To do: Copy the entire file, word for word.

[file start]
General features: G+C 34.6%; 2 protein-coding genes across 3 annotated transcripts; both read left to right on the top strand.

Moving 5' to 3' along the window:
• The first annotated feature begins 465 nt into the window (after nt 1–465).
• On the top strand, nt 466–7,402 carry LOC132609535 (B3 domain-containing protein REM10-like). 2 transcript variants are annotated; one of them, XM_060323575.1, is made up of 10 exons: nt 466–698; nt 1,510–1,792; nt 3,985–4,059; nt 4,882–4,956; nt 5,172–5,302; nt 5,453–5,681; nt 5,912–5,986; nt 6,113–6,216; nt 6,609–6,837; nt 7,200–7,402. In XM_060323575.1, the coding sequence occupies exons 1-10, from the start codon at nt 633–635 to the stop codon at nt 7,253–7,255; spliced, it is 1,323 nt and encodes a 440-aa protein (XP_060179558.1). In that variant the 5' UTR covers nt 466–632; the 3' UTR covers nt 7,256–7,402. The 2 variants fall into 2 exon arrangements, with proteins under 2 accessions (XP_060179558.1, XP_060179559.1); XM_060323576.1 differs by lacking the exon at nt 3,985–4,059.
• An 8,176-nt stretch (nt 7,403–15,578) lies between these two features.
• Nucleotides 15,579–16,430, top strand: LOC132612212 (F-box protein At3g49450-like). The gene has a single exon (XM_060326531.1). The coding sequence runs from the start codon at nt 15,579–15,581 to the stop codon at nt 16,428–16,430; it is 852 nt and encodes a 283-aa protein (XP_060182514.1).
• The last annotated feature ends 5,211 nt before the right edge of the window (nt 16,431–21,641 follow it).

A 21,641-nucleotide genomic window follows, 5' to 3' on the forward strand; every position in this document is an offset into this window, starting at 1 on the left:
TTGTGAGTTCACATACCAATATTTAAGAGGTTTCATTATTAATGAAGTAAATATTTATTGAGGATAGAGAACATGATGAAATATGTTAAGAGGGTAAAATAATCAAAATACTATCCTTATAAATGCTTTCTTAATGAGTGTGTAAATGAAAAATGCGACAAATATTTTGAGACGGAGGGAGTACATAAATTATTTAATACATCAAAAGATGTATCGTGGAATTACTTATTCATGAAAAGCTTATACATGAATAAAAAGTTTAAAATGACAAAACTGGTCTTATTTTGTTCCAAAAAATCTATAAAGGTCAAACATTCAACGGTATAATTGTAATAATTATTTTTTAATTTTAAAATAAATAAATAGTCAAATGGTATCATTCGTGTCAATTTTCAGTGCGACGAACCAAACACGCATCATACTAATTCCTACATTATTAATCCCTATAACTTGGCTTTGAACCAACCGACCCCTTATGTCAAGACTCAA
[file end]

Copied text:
General features: G+C 34.6%; 2 protein-coding genes across 3 annotated transcripts; both read left to right on the top strand.

Moving 5' to 3' along the window:
• The first annotated feature begins 465 nt into the window (after nt 1–465).
• On the top strand, nt 466–7,402 carry LOC132609535 (B3 domain-containing protein REM10-like). 2 transcript variants are annotated; one of them, XM_060323575.1, is made up of 10 exons: nt 466–698; nt 1,510–1,792; nt 3,985–4,059; nt 4,882–4,956; nt 5,172–5,302; nt 5,453–5,681; nt 5,912–5,986; nt 6,113–6,216; nt 6,609–6,837; nt 7,200–7,402. In XM_060323575.1, the coding sequence occupies exons 1-10, from the start codon at nt 633–635 to the stop codon at nt 7,253–7,255; spliced, it is 1,323 nt and encodes a 440-aa protein (XP_060179558.1). In that variant the 5' UTR covers nt 466–632; the 3' UTR covers nt 7,256–7,402. The 2 variants fall into 2 exon arrangements, with proteins under 2 accessions (XP_060179558.1, XP_060179559.1); XM_060323576.1 differs by lacking the exon at nt 3,985–4,059.
• An 8,176-nt stretch (nt 7,403–15,578) lies between these two features.
• Nucleotides 15,579–16,430, top strand: LOC132612212 (F-box protein At3g49450-like). The gene has a single exon (XM_060326531.1). The coding sequence runs from the start codon at nt 15,579–15,581 to the stop codon at nt 16,428–16,430; it is 852 nt and encodes a 283-aa protein (XP_060182514.1).
• The last annotated feature ends 5,211 nt before the right edge of the window (nt 16,431–21,641 follow it).

A 21,641-nucleotide genomic window follows, 5' to 3' on the forward strand; every position in this document is an offset into this window, starting at 1 on the left:
TTGTGAGTTCACATACCAATATTTAAGAGGTTTCATTATTAATGAAGTAAATATTTATTGAGGATAGAGAACATGATGAAATATGTTAAGAGGGTAAAATAATCAAAATACTATCCTTATAAATGCTTTCTTAATGAGTGTGTAAATGAAAAATGCGACAAATATTTTGAGACGGAGGGAGTACATAAATTATTTAATACATCAAAAGATGTATCGTGGAATTACTTATTCATGAAAAGCTTATACATGAATAAAAAGTTTAAAATGACAAAACTGGTCTTATTTTGTTCCAAAAAATCTATAAAGGTCAAACATTCAACGGTATAATTGTAATAATTATTTTTTAATTTTAAAATAAATAAATAGTCAAATGGTATCATTCGTGTCAATTTTCAGTGCGACGAACCAAACACGCATCATACTAATTCCTACATTATTAATCCCTATAACTTGGCTTTGAACCAACCGACCCCTTATGTCAAGACTCAA